What you need to know about testicular implants

Whether from injury or testicular cancer, losing a testicle can be traumatic for men of all ages

There are many reasons why a man might want or need to have a testicular implant.
There are many reasons why a man might want or need to have a testicular implant.

Since 1941, testicular implants have been produced and performed for many reasons. Whether from injury or testicular cancer, losing a testicle can be traumatic for men of all ages.

Over the years, a wide array of materials have been used for testicular implants, including glass marbles, polyethylene, silicone, dacron, and Vitallium alloy. But it wasn’t until 1976 that the US Food and Drug Administration (FDA) began reviewing the safety of the materials used for the implants. Internationally, silicone is the most common substance used for implants but in the US, silicone is banned because of its potential health risks. Today, the only testicular implant approved for use by the FDA is a saline-filled implant, similar to what is used for breast implants.

Reasons for testicular implants

There are many reasons why a man might want or need to have a testicular implant. Usually it is for cosmetic or psychological reasons to help give a man more confidence and to restore the symmetry of the testicles. Most men who go through with the procedure are generally satisfied with the results and experience improved self-esteem.

Testicular implants typically cost around $3,000

Testicular implants may also be performed in the following cases:

  • Baby boys born without a testicle or with an undescended testicle
  • Testicular cancer patients who have had their testicle removed
  • Men who have suffered traumatic injury to the testicle
  • Men with very small and/or a deformed testicle or a testicle that is non-functioning
  • Men who have had testicular torsion
  • Female-to-male transsexual people seeking a testicular prosthesis as part of their gender realignment surgery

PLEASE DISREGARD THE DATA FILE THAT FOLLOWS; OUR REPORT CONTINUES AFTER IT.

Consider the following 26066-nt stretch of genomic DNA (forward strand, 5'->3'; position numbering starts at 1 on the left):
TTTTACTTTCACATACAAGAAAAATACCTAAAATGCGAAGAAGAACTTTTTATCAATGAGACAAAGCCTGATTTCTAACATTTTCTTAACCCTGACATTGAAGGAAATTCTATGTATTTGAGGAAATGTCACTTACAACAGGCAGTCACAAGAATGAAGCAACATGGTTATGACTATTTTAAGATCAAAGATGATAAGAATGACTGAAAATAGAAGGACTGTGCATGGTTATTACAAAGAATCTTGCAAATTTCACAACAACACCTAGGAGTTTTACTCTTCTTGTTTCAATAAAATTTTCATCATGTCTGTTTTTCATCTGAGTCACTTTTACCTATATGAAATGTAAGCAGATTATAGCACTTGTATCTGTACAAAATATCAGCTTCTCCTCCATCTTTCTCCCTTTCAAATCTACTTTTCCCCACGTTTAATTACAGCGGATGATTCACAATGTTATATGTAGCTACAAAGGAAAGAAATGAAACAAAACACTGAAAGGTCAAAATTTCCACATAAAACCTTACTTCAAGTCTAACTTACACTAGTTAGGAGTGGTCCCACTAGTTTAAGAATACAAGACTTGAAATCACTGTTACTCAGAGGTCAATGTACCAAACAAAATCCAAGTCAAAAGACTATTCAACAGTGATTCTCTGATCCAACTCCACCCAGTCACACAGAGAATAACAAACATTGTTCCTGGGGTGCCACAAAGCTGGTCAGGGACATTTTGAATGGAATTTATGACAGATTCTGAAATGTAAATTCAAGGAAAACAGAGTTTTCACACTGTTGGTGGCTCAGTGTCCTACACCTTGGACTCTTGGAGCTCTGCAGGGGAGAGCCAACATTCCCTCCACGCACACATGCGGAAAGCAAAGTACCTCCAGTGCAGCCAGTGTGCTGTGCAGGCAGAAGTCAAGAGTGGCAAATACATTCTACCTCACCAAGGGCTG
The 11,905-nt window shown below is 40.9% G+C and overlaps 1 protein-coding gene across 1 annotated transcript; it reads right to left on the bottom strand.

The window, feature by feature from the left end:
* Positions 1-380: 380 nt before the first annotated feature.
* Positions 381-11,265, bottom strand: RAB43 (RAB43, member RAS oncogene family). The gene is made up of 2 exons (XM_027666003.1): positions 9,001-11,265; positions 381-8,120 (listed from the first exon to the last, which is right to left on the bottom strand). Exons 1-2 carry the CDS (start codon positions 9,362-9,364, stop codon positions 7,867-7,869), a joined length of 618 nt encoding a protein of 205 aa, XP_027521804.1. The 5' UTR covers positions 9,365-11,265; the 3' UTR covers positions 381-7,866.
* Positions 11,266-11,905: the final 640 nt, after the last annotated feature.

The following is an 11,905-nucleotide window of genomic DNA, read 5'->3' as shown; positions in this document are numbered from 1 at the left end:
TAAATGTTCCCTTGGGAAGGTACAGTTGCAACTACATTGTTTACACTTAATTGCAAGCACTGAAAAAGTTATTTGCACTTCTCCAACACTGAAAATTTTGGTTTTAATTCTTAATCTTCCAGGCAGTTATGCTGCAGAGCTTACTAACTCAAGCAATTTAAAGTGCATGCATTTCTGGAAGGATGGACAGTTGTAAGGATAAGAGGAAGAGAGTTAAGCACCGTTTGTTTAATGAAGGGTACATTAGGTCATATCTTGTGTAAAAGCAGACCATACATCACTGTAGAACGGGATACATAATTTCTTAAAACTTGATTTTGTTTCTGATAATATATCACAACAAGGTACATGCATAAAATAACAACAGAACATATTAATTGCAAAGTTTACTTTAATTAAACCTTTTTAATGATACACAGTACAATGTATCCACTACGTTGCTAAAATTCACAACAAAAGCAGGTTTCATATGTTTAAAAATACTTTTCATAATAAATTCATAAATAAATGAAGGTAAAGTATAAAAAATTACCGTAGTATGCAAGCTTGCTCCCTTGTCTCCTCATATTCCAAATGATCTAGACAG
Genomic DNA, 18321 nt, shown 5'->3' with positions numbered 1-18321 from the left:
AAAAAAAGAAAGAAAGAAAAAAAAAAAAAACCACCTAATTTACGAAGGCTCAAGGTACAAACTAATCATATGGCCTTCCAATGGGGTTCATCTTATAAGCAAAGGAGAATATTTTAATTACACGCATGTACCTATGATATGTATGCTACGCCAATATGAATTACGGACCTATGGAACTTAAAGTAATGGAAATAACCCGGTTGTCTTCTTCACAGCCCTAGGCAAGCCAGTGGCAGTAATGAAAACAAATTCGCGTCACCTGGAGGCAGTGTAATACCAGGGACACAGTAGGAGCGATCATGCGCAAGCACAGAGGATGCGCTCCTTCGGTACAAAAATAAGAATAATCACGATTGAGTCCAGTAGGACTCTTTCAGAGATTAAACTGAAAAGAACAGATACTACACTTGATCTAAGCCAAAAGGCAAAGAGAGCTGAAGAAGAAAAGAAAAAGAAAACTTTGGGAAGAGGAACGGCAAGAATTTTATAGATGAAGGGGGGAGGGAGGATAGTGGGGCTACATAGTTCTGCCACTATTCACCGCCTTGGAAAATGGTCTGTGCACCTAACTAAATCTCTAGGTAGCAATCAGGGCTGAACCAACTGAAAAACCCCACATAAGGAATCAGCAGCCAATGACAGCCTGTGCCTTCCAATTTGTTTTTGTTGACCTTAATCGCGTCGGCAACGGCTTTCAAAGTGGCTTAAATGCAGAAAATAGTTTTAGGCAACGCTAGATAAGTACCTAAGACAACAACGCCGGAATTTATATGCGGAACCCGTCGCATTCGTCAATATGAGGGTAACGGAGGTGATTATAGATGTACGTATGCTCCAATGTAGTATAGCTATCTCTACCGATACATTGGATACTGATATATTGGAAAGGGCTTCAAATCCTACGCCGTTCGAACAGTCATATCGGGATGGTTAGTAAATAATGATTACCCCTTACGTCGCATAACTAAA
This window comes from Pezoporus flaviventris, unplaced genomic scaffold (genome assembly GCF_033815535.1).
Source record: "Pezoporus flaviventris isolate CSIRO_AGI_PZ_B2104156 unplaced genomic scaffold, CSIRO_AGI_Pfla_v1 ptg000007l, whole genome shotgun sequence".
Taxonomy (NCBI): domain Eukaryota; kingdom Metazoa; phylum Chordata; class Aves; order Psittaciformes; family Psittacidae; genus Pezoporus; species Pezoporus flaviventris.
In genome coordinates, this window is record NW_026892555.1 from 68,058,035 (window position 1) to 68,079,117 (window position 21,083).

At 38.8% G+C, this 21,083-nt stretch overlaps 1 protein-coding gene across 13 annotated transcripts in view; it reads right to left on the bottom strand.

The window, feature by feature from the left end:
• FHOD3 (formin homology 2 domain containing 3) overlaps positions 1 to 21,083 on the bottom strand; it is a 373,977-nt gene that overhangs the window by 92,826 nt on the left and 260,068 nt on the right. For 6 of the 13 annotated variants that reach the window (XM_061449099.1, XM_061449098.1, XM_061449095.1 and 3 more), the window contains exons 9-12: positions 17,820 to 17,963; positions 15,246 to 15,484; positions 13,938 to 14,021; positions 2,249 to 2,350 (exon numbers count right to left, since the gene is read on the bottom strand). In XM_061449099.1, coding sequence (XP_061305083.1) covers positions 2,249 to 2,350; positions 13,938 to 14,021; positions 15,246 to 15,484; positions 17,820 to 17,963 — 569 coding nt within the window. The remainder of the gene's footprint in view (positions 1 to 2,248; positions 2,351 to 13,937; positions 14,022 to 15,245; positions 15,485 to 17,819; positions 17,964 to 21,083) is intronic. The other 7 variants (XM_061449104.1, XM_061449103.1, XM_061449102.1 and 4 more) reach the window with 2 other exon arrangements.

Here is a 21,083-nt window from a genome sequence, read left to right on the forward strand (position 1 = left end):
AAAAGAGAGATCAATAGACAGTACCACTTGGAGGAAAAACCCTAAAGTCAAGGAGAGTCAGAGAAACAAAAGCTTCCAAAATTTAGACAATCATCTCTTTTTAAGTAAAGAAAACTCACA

The surgery involves the surgeon making a small incision in a discreet area and placing the saline-filled implants inside the scrotum. The look and feel of the implanted testicle is very realistic and has a normal appearance. The surgery can be done either as an outpatient or in a hospital setting with minimal anesthesia.

How much of the procedure is covered under insurance will depend on a man’s medical insurance policy and the reason for the surgery. Testicular implants typically cost around $3,000 (€2,560).

What to expect before the surgery 

A urologist or plastic surgeon will need to evaluate several health factors before performing the surgery. A man’s overall health, healing capabilities (which can be affected by smoking, alcohol, and medications), and any prior scrotal surgeries will need to be taken into consideration. Several tests will also be conducted along with a general physical exam.

 A testicular implant can lead to post-operative complications

The procedure usually lasts between 30 minutes to an hour. The surgical bandages remain on for a full 24 hours. Men will experience some discomfort from swelling, tenderness, and sensitivity in the scrotum in the first 24 to 48 hours after the procedure. Most men should be able to resume normal non-strenuous activities within seven to 10 days.


As with any surgical procedure, a testicular implant can lead to post-operative complications. This includes infection (the most common), a hematoma or blood loss into the surrounding tissues, side effects of the anesthesia, and problems with the wound healing.

The decision to have a testicular implant requires careful consideration. A man should discuss the pros and cons of the procedure with their urologist or plastic surgeon before going ahead. Taking the time to review these factors will help a man make the best decision for himself.

Dr. Samadi is a board-certified urologic oncologist trained in open and traditional and laparoscopic surgery and is an expert in robotic prostate surgery at Lenox Hill Hospital. He is a medical correspondent for the Fox News Channel's Medical A-Team Learn more at Visit Dr. Samadi's blog at Follow Dr. Samadi on Twitter, Instagram, Pinterest and Facebook.

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